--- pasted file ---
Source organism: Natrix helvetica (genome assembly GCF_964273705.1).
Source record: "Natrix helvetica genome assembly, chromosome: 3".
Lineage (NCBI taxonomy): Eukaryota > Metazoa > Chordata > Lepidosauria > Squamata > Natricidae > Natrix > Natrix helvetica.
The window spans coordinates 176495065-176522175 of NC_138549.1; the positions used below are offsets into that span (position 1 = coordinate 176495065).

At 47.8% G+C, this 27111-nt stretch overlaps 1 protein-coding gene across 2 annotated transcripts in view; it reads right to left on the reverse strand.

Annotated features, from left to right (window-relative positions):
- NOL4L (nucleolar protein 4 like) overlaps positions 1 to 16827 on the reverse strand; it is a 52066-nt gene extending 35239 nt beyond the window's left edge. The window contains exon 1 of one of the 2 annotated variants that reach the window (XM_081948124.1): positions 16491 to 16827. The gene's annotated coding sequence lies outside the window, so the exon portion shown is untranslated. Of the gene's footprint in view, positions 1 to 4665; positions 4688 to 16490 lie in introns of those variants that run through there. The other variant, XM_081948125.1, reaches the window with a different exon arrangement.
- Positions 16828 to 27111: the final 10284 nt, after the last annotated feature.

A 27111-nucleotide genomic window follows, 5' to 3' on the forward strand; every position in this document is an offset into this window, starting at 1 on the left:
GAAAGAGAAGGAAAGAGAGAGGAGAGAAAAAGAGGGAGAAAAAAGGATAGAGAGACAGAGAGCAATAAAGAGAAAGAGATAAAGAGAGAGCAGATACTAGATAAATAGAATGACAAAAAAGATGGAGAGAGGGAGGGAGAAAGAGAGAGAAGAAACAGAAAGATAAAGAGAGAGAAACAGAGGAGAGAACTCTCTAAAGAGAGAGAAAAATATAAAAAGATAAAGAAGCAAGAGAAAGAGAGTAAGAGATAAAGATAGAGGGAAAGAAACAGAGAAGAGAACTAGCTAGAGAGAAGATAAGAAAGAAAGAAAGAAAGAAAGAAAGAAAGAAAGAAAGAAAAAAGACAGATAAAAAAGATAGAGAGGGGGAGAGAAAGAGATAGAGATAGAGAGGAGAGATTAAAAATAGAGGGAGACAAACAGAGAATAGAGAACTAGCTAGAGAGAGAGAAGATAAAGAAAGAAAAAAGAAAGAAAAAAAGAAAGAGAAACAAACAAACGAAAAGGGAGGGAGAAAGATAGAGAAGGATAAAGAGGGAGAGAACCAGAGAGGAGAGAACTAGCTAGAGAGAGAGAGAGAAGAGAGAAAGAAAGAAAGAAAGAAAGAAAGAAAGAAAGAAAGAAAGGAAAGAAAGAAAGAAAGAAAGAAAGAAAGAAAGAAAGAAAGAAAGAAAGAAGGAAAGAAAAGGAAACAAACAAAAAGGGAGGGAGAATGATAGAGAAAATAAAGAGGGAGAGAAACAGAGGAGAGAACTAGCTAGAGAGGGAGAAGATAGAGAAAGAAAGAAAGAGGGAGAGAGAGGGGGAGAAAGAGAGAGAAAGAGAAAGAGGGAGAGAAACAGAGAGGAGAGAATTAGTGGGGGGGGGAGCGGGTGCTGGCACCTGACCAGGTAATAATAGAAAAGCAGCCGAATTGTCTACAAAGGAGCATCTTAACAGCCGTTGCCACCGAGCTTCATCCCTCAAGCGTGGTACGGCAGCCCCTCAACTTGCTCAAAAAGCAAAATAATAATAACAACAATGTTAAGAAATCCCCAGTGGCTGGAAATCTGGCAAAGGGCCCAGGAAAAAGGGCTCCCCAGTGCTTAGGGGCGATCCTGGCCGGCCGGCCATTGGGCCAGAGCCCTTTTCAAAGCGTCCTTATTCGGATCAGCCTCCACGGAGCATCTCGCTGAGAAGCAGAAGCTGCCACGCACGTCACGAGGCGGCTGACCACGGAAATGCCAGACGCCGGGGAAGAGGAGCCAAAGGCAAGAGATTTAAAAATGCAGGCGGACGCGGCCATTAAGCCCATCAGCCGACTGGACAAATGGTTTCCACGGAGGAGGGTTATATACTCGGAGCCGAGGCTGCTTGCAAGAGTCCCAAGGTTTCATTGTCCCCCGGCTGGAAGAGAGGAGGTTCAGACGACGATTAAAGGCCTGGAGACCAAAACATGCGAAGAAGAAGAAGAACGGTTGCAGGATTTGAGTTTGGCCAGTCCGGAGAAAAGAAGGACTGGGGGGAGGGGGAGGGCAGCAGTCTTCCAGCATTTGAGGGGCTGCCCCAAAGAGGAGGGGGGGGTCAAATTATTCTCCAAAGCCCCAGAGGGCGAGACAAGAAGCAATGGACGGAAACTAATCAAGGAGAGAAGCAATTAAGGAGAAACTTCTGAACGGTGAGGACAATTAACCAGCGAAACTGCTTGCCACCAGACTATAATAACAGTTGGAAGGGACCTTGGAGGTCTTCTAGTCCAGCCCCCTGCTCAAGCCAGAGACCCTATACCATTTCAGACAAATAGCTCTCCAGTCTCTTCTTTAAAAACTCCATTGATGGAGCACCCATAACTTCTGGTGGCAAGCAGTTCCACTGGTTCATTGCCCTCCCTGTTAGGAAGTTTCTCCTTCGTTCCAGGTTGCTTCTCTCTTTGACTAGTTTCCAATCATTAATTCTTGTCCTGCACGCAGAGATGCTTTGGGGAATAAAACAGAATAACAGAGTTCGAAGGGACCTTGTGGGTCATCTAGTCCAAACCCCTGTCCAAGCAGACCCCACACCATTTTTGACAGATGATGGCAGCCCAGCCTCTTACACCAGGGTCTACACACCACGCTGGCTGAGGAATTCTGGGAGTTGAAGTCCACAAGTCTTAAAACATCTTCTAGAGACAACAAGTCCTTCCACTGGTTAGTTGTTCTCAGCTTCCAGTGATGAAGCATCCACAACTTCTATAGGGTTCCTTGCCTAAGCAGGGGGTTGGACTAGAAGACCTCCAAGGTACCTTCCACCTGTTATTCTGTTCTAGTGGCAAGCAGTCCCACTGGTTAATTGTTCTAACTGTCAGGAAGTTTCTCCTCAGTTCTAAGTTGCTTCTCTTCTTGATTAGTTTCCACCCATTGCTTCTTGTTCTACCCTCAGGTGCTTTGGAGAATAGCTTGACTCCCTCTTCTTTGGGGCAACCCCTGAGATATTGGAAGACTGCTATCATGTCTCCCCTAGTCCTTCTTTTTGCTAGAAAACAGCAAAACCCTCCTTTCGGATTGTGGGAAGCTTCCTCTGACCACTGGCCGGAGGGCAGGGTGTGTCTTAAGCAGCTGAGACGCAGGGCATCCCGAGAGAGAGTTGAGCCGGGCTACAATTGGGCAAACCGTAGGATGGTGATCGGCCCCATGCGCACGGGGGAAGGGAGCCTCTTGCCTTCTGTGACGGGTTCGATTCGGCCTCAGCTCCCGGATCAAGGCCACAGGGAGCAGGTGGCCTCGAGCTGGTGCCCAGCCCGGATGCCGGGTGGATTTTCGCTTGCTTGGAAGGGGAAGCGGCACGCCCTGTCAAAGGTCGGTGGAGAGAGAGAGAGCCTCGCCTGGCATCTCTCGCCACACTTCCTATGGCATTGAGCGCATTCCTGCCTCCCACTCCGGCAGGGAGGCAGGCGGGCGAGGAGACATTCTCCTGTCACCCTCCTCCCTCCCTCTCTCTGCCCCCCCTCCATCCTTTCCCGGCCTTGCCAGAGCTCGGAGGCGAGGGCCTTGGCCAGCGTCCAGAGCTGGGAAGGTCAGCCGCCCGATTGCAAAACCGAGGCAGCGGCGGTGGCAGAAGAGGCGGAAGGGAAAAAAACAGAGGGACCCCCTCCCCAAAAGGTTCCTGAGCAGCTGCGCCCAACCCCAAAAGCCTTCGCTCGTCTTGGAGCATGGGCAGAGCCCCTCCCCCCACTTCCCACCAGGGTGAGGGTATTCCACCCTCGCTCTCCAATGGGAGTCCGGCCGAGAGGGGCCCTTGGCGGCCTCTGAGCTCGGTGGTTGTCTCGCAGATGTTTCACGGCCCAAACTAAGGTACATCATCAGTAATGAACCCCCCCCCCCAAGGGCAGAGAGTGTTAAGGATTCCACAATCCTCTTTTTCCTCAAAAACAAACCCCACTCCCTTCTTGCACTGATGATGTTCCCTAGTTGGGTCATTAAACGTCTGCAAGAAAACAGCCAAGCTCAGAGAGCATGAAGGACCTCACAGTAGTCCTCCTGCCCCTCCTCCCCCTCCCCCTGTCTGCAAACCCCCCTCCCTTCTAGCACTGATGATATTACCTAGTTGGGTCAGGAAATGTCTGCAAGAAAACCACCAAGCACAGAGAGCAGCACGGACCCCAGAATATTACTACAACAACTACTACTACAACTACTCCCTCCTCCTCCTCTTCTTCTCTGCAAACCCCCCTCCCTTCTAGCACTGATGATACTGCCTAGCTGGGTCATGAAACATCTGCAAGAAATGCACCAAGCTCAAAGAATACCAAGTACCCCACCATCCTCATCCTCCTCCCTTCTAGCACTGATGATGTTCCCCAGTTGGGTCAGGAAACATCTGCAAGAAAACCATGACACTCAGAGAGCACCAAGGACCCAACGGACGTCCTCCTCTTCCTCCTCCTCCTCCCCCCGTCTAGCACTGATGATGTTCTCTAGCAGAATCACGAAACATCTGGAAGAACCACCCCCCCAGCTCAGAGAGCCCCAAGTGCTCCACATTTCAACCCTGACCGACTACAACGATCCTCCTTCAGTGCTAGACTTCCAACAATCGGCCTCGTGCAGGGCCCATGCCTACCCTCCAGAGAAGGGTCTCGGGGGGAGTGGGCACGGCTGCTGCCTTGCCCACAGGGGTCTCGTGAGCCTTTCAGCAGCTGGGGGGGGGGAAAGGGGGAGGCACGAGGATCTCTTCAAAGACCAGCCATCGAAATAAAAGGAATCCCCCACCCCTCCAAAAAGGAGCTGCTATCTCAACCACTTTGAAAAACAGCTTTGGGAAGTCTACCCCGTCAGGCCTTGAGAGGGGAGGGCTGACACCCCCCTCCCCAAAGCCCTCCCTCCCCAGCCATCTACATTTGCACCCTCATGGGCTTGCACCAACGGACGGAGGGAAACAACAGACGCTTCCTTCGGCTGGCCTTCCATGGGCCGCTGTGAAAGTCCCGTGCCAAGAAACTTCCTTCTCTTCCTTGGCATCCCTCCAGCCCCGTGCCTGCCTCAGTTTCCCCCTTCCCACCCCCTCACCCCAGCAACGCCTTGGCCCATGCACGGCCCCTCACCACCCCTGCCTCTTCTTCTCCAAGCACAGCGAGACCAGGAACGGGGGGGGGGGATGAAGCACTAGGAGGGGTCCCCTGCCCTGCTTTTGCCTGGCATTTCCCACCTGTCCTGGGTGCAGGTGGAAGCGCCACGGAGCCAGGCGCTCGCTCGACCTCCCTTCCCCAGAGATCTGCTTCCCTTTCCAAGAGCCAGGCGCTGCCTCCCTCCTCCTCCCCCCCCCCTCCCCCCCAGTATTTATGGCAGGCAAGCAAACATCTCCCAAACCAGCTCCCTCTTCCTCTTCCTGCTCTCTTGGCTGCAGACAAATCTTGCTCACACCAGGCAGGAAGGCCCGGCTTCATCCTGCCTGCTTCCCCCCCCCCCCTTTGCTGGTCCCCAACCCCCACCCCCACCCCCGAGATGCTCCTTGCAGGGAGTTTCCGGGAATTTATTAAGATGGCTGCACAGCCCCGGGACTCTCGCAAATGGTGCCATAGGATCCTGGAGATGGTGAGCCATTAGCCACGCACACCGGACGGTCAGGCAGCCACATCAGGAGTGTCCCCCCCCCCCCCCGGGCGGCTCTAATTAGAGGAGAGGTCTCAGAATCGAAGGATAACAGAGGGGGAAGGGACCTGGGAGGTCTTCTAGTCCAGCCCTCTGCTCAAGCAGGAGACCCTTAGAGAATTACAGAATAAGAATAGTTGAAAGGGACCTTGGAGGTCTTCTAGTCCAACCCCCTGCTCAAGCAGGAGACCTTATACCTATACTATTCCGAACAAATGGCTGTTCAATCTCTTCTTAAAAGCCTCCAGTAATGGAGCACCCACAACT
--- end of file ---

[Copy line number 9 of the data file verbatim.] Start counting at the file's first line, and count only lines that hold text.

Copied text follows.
A 27111-nucleotide genomic window follows, 5' to 3' on the forward strand; every position in this document is an offset into this window, starting at 1 on the left: